England vs Ireland - Analysis

Ireland are coached by the father of England captain Owen Farrell
©Steve Haag Sports

Talking Rugby Union was present at Twickenham to see England beat Ireland 24-12 at the home of rugby.

Having already published a match report on the game, Joe Harvey has taken a closer look at each team and highlighted both the good and bad of each side;

The Game

England beat Ireland 24-12 at Twickenham in convincing fashion. Converted first half tries from George Ford, Elliot Daly and a penalty from Owen Farrell gave England a commanding lead against the Irish going into half time.

Early in the second half Ireland finally got onto the scoreboard. A try from Robbie Henshaw went unconverted and that conversion miss was punished when Luke Cowan-Dickie crashed over at the back of a driving maul. Again, Farrell converted the score, essentially killing off the game and any hopes of an Irish comeback.

Whilst Ireland would keep up their fight, scoring after the clock had gone red through replacement tighthead prop, Andrew Porter. John Cooney converted that effort, making the score line a whole lot more respectable. However, it is England that climb up to second in the Six Nations table with two rounds to go.


As has seemingly become habit at HQ, England started the game quickly. Simply the sharper side in the opening exchanges, it was good identification of space that led to England’s opening two tries. Identifying the space left by Ireland’s line-speed driven defence, kicks through into the Irish in-goal area from Ben Youngs and George Ford weren’t dealt with by a retreating Irish side.

What also became so apparent in the opening exchanges was that England had come up with a way of breaking the gainline. Relying on Courtney Lawes and Manu Tuilagi heavily, Ireland struggled to deal with the two mountains of men, the pair dragging in two to three defenders at a time, just for the tackle, never mind their attempts at jackaling the ball at the breakdown.

On the occasion of his 50th cap, Jonathan Joseph played his first game on the wing for England. Playing a similar role to Elliot Daly when he was largely starting on the left for England, Joseph drifted infield on several occasions for England, linking up well with the rest of the backs and causing organisational havoc for an Ireland side that struggled throughout with their attempts of subduing the English.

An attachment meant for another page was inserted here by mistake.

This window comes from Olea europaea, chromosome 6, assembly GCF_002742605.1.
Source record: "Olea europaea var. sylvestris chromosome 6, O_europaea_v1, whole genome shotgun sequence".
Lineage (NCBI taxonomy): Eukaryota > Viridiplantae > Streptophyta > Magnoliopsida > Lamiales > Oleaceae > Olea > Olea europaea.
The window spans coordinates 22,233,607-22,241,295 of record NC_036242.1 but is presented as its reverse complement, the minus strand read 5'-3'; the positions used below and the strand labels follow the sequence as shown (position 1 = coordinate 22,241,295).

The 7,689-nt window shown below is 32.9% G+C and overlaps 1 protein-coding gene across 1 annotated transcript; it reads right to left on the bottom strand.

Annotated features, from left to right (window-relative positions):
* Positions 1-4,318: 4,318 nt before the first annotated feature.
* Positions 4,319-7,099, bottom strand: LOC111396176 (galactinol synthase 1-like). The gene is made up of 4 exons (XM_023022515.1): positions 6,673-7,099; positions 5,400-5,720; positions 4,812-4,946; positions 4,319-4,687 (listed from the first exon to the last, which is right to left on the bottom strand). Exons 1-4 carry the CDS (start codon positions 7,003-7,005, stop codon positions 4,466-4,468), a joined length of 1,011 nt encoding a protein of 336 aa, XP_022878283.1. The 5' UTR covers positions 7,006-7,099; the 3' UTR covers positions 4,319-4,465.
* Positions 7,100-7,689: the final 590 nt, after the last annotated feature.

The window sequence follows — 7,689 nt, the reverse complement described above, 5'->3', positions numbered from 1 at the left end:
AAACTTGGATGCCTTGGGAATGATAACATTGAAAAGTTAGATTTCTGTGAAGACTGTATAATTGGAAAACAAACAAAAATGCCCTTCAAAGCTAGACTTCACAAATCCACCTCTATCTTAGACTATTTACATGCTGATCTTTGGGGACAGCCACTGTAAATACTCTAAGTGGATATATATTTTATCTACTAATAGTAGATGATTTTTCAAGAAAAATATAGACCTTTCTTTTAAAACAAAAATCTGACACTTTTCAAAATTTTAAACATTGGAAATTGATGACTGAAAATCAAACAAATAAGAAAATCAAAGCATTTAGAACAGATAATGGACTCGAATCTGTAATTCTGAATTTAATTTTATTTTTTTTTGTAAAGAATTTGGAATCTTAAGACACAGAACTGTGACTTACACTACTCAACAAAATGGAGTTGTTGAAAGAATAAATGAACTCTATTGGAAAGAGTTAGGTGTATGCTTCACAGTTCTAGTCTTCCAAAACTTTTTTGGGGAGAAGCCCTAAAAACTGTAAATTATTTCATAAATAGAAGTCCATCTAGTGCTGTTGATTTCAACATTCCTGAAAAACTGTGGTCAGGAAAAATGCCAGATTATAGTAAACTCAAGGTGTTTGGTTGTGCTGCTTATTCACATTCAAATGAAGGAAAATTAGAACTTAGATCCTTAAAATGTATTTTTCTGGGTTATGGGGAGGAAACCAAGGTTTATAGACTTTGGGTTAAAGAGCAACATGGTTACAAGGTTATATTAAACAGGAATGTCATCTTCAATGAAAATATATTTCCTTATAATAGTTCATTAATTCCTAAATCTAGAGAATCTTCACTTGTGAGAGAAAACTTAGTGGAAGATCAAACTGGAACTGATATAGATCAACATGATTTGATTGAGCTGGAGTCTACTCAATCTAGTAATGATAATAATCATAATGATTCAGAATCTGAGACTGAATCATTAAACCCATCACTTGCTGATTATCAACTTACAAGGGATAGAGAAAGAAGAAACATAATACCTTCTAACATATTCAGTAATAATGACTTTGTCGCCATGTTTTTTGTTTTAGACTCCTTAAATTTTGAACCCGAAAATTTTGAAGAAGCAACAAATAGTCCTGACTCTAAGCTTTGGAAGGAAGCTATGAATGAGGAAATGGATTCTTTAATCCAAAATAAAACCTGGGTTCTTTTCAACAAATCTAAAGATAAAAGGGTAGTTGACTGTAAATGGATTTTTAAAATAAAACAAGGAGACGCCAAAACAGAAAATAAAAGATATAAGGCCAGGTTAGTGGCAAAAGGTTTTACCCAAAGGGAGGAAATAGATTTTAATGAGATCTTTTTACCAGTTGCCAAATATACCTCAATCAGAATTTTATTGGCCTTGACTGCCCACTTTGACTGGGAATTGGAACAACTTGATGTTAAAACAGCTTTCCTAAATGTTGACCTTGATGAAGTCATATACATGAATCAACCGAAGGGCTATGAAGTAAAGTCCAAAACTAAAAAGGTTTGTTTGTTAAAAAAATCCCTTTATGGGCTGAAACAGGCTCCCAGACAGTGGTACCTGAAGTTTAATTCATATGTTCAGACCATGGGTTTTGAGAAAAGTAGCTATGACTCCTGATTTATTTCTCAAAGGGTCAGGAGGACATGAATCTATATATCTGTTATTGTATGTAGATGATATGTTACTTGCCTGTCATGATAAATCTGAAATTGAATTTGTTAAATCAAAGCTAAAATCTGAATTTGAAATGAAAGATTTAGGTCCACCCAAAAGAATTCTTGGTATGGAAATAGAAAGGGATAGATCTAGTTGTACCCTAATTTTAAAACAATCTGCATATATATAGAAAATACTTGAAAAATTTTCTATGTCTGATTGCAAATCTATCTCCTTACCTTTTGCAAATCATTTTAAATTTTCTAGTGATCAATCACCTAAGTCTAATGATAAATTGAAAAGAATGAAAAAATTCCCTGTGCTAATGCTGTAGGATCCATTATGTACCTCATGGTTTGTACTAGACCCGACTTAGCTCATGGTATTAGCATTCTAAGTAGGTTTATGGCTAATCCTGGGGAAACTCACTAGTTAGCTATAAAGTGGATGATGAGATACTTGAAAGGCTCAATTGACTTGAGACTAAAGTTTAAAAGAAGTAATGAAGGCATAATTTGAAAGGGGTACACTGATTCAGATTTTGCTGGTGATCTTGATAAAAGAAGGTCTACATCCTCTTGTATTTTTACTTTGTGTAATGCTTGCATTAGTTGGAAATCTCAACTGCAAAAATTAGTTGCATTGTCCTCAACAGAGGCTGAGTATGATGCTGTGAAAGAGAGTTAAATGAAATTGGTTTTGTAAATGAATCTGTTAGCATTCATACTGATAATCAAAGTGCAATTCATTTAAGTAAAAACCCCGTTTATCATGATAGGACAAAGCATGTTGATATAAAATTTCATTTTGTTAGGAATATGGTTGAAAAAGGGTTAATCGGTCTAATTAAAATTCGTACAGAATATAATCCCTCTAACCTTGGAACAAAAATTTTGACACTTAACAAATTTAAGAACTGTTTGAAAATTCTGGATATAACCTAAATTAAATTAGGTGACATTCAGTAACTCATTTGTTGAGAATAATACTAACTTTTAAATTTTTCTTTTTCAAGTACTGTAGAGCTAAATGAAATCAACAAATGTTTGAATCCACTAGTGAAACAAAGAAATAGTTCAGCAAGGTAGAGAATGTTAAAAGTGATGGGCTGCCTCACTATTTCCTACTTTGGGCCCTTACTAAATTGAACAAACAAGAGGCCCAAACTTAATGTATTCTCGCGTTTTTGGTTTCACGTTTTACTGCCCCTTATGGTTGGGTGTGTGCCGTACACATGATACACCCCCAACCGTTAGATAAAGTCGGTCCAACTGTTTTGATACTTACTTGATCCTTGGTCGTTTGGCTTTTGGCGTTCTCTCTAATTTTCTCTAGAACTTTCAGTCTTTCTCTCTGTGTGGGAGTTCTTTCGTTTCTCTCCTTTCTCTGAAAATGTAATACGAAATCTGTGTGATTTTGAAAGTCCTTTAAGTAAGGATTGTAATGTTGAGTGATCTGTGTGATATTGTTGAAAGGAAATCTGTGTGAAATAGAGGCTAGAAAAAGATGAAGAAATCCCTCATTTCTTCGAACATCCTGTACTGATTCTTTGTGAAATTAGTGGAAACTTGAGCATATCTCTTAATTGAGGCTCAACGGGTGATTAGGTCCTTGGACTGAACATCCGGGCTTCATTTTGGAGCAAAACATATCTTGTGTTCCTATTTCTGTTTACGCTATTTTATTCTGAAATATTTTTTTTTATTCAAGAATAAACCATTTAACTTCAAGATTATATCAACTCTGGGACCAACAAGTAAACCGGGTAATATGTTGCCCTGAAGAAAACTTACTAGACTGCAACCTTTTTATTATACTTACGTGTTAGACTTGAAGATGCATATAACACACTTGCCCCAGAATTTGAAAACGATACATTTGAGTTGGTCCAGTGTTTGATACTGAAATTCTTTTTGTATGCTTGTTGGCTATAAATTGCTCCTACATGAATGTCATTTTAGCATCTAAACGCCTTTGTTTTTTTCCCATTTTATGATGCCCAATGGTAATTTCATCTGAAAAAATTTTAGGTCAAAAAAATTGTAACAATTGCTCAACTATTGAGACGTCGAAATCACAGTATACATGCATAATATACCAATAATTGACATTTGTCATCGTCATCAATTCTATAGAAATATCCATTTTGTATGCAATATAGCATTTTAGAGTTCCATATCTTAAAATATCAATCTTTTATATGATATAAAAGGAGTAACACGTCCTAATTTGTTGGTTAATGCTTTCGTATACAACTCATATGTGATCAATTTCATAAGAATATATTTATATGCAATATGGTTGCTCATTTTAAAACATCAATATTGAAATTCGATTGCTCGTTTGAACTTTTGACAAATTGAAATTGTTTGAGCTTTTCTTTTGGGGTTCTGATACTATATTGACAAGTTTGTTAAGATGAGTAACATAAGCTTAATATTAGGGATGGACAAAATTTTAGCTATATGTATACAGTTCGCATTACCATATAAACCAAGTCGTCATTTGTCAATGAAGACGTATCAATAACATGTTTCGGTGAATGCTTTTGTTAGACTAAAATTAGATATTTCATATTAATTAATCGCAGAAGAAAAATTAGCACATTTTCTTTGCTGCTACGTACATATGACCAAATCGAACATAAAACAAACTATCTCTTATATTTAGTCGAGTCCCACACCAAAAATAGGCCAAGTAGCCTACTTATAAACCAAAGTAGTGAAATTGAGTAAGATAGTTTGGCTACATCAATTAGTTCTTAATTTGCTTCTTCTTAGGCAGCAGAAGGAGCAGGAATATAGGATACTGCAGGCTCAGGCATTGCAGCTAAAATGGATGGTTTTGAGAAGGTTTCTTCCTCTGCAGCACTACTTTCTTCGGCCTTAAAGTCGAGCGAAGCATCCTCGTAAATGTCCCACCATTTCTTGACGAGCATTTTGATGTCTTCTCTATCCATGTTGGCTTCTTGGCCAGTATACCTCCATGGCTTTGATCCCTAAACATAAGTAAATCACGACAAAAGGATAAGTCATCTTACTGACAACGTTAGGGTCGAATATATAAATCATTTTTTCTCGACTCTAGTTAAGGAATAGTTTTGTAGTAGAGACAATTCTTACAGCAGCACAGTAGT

What was so utterly bizarre about this England win was that there was nothing massively exceptional about their win. Ireland weren’t at the races all game, whilst England quite simply were. Regardless, it sets Eddie Jones’ side up well for their upcoming games against Wales and Italy.

England starting line-up: 15. Elliot Daly, 14. Jonny May, 13. Manu Tuilagi, 12. Owen Farrell ©, 11. Jonathan Joseph, 10. George Ford, 9. Ben Youngs; 1. Joe Marler, 2. Jamie George, 3. Kyle Sinckler, 4. Maro Itoje, 5. George Kruis, 6. Courtney Lawes, 7. Sam Underhill & 8. Tom Curry

Replacements: 16. Luke Cowan-Dickie, 17. Ellis Genge, 18. Will Stuart, 19. Joe Launchbury, 20. Charlie Ewels, 21. Ben Earl, 22. Willi Heinz & 23. Henry Slade


As said above, Ireland had not turned up at Twickenham. Elliot Daly and George Ford’s tries could have been prevented if the retreating Johnny Sexton and Jacob Stockdale had dealt with balls kicked into their in-goal area, with Sexton’s defensive lapse the far more difficult to look at out of the two.

It wasn’t Sexton’s day at all really. Not only was he at fault for England’s first try, when the fly-half missed a penalty in front of the sticks with less than 20 minutes on the clock, it was indicative that the Irish wouldn’t be taking four points home to Dublin.

So far in the Championships, Ireland’s back-row had been the foundation of their wins against Scotland and Wales. But, in this game, they were an inert force. Josh van der Flier has been one of the form opensides in the world, but at Twickenham the Leinsterman was unable to collect a turnover, with Peter O’Mahoney the only Irish back-rower to get a turnover.

Any Irish glimmers came on that left wing. Maligned this time last year, Jacob Stockdale has bounced back for his country extremely well in recent months. Always breaking the gainline and causing England mischief, his prowess will no doubt be the only positive taken in what will be a hard analysis session in the coming days.

Ireland starting line-up: 15. Jordan Larmour, 14. Andrew Conway, 13. Robbie Henshaw, 12. Bundee Aki, 11. Jacob Stockdale, 10. Johnny Sexton ©, 9. Conor Murray; 1. Cian Healy, 2. Rob Herring, 3. Tadhg Furlong, 4. Devin Toner, 5. James Ryan, 6. Peter O'Mahony, 7. Josh van der Flier & 8. CJ Stander

Replacements: 16. Ronan Kelleher, 17. Dave Kilcoyne, 18. Andrew Porter, 19. Ultan Dillane, 20. Caelan Doris, 21. John Cooney, 22. Ross Byrne & 23. Keith Earls